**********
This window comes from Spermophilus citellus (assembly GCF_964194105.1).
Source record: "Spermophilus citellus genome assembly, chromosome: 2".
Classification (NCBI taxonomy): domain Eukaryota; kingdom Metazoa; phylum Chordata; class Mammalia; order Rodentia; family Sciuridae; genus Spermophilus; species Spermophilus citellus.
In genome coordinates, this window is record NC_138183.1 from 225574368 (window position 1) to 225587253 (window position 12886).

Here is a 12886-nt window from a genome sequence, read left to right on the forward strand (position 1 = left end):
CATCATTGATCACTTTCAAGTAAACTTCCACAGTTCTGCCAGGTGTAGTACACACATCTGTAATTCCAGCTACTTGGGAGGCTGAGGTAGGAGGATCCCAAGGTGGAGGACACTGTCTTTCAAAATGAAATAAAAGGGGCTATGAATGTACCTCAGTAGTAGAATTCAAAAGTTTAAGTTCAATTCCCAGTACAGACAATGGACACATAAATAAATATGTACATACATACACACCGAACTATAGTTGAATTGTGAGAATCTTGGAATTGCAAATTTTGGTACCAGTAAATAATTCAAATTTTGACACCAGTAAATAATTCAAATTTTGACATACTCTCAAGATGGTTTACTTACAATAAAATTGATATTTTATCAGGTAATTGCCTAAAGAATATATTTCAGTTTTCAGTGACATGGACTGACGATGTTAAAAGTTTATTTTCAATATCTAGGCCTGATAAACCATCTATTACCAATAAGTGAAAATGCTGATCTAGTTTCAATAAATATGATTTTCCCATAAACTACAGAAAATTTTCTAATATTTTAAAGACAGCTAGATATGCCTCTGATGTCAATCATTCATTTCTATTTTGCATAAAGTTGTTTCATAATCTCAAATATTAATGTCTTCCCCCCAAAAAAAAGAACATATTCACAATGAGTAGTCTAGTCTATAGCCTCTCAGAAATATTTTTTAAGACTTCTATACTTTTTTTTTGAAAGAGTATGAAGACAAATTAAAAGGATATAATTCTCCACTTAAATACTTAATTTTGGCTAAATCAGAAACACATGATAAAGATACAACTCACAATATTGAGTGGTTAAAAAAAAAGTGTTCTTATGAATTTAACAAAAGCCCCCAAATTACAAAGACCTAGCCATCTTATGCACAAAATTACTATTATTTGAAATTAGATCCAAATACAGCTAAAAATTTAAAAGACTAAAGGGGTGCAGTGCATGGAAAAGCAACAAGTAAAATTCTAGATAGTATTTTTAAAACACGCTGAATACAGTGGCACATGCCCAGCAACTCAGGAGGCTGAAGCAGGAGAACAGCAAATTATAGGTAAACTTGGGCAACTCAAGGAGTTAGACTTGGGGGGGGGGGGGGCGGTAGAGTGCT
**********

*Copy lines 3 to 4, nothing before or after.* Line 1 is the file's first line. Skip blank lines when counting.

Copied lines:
Classification (NCBI taxonomy): domain Eukaryota; kingdom Metazoa; phylum Chordata; class Mammalia; order Rodentia; family Sciuridae; genus Spermophilus; species Spermophilus citellus.
In genome coordinates, this window is record NC_138183.1 from 225574368 (window position 1) to 225587253 (window position 12886).